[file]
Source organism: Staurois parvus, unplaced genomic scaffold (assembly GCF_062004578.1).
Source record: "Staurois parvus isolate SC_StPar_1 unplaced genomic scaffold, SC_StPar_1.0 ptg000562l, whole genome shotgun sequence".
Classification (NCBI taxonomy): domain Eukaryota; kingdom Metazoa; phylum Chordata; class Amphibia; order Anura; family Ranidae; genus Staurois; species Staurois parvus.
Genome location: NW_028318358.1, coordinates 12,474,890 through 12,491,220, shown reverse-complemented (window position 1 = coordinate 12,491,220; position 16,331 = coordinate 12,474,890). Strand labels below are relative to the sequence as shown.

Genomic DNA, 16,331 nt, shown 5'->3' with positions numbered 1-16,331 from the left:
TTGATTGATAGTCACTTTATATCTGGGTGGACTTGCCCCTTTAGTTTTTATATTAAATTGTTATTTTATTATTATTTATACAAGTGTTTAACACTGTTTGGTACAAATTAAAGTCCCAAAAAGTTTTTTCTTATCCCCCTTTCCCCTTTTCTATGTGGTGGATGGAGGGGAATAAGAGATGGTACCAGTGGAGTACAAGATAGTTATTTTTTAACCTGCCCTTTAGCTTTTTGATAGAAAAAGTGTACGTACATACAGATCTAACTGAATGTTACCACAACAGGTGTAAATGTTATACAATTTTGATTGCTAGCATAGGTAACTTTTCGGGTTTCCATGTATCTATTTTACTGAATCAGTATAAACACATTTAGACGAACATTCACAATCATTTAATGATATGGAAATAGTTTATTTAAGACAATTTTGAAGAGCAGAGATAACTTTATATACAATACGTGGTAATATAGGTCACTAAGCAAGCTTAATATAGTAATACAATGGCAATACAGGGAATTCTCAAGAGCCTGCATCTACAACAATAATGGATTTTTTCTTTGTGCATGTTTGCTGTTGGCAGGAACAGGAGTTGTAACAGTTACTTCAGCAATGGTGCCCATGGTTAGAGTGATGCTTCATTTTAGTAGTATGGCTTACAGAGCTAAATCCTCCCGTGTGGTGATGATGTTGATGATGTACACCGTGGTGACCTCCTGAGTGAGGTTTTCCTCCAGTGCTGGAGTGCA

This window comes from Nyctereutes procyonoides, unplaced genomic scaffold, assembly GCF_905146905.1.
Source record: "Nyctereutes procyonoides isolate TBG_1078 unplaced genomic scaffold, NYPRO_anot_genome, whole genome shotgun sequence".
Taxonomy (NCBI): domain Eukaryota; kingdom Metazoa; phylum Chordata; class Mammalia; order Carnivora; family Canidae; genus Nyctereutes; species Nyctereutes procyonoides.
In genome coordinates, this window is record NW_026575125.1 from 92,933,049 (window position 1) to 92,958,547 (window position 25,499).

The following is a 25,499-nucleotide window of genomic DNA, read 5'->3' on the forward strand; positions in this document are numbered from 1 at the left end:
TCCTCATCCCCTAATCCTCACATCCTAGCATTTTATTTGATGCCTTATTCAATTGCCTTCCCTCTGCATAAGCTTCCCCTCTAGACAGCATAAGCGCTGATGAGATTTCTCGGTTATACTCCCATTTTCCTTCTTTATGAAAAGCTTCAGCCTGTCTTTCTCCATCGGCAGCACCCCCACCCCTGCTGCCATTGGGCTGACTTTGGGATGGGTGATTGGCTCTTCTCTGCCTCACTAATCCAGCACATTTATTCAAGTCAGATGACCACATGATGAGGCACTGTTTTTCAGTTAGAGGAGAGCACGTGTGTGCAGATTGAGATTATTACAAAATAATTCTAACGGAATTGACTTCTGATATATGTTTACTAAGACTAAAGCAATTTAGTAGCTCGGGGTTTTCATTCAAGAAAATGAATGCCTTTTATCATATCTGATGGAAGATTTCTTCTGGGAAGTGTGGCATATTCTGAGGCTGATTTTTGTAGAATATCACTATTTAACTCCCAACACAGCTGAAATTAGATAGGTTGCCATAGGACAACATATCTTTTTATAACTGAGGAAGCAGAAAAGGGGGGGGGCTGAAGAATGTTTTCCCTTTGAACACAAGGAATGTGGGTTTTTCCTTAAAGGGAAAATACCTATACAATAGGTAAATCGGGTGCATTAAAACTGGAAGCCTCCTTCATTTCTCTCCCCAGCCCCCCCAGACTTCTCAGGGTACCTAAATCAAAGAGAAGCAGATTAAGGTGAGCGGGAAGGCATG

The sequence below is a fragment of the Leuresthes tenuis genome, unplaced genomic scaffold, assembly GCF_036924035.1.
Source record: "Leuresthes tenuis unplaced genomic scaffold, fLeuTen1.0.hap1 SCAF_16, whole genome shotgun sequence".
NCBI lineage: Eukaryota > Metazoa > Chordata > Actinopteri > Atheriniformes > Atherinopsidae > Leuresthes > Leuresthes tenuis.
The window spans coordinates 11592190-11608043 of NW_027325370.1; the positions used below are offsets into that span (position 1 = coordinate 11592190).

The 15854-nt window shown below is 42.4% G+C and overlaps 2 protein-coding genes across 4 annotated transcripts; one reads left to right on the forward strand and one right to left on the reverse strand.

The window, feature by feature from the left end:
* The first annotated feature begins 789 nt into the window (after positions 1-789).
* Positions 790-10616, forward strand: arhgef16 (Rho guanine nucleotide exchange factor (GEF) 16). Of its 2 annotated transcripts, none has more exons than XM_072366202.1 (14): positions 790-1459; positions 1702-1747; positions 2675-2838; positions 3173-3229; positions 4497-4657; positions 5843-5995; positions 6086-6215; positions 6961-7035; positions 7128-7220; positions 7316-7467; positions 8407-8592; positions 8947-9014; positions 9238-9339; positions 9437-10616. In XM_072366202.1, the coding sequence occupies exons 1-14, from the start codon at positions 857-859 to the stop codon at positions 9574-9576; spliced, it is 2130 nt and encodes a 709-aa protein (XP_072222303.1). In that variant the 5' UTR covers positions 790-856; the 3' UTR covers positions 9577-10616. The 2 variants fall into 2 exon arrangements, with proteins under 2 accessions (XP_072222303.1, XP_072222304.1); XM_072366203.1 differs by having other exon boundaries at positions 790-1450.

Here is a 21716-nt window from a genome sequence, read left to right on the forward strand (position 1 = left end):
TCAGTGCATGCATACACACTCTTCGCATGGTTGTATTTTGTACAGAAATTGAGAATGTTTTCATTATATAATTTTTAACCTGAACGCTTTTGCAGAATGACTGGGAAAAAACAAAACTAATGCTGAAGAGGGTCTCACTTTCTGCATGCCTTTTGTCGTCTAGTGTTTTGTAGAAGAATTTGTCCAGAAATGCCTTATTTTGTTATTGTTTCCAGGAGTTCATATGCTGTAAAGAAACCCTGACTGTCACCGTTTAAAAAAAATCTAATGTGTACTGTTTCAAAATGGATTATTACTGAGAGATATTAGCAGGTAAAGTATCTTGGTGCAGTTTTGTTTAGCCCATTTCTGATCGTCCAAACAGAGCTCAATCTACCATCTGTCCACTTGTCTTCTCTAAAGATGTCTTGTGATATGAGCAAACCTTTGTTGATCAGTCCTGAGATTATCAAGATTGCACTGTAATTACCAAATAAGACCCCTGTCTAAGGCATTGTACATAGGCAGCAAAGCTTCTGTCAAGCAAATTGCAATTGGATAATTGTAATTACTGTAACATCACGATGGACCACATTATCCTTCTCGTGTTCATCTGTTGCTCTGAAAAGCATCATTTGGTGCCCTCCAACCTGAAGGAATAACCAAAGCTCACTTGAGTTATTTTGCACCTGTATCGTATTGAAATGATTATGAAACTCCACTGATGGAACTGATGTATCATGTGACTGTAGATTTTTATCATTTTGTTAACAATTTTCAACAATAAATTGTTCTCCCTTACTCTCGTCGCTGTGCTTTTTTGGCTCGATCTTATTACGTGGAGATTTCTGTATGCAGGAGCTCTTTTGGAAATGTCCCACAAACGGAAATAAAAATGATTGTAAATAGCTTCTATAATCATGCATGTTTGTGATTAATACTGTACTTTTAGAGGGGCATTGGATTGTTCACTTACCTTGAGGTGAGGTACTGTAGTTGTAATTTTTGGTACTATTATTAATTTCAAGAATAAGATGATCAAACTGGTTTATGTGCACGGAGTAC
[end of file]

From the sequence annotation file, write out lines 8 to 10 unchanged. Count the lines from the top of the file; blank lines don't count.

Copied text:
Source record: "Nyctereutes procyonoides isolate TBG_1078 unplaced genomic scaffold, NYPRO_anot_genome, whole genome shotgun sequence".
Taxonomy (NCBI): domain Eukaryota; kingdom Metazoa; phylum Chordata; class Mammalia; order Carnivora; family Canidae; genus Nyctereutes; species Nyctereutes procyonoides.
In genome coordinates, this window is record NW_026575125.1 from 92,933,049 (window position 1) to 92,958,547 (window position 25,499).